Tuesday, 14 June 2016

For the Good of the Many

I’ve been thinking about the near-destruction of the Night Garden by the Haahoos again (I have a boring commute). For those who haven’t read my other thoughts on BBC’s delightful “In the Night Garden”, I have a sneaking suspicion that it is actually a bleak depiction of a post-apocalyptic society, where carnivorous inflatable monsters eat anyone who strays from the “safe zone”.

At least Patrick McGoohan only had to deal with one!

Specifically, I’ve started thinking about housing. The Gazebo is one of the few remaining structures, leading me to believe that the Haahoos have destroyed the rest. 


How did the nascent Upsy Daisy junta deal with this situation? Shelter would have to be rationed, obviously The Pontipines and Wottingers, both large families with eight children, each have one of the two remaining houses and are all crammed into the one bedroom in each. Clearly these two families are used to larger housing – perhaps even a mansion. Their diet of blancmange suggests former wealth; their current status suggests refugee.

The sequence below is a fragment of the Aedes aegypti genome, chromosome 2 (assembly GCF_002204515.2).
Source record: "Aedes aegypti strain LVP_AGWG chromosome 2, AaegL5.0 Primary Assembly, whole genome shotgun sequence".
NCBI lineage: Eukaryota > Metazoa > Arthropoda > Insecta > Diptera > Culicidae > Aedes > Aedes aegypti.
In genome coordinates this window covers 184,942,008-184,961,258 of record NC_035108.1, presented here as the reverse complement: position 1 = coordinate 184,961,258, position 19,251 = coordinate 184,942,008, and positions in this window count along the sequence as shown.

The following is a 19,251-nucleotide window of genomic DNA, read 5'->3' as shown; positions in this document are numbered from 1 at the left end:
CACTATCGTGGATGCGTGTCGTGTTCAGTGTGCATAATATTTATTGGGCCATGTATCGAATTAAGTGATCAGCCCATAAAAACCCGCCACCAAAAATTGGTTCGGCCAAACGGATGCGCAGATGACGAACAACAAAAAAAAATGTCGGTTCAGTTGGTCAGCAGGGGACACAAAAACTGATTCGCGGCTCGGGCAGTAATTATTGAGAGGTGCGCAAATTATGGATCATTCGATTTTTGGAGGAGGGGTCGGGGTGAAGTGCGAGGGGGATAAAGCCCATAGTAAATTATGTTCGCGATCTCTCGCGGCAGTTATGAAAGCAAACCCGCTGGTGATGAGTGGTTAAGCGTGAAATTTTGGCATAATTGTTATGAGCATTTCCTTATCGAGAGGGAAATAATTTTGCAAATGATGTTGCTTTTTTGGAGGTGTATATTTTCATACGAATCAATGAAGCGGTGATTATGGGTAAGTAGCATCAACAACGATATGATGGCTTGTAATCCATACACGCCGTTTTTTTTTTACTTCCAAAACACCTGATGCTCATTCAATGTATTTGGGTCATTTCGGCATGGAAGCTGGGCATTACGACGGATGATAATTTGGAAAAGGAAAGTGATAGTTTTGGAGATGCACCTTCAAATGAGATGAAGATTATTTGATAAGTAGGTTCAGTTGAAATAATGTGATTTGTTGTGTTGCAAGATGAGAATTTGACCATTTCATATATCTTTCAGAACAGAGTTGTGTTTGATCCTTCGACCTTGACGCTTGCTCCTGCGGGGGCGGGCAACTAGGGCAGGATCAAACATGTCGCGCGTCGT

Mr and Mrs Pontipine lose their children so often that I suspect both they have PTSD

Makka Pakka lives in a cave. It may lack furnishings, but at least it’s dry and the entrance is too small for a Haahoo to enter.

He lost his teddy bear during the evacuation

The three Tombliboos are reduced to living in a bush.

Tombliboos, form a line. Now just wait, it’s rations time

Iggle Piggle just has a boat to sleep in, suggesting that he’s either a guerrilla or that perhaps he’s fallen out of favour with the Daisy-ist regime.

The episode where Iggle Piggle dies of exposure is especially harrowing

That just leaves Generalissimo Daisy herself. Obviously as the leader of the struggle against the Haahoo menace, she has awarded the nicest bed to herself and, most importantly, only Upsy Daisy’s allowed to sleep in Upsy Daisy’s bed.

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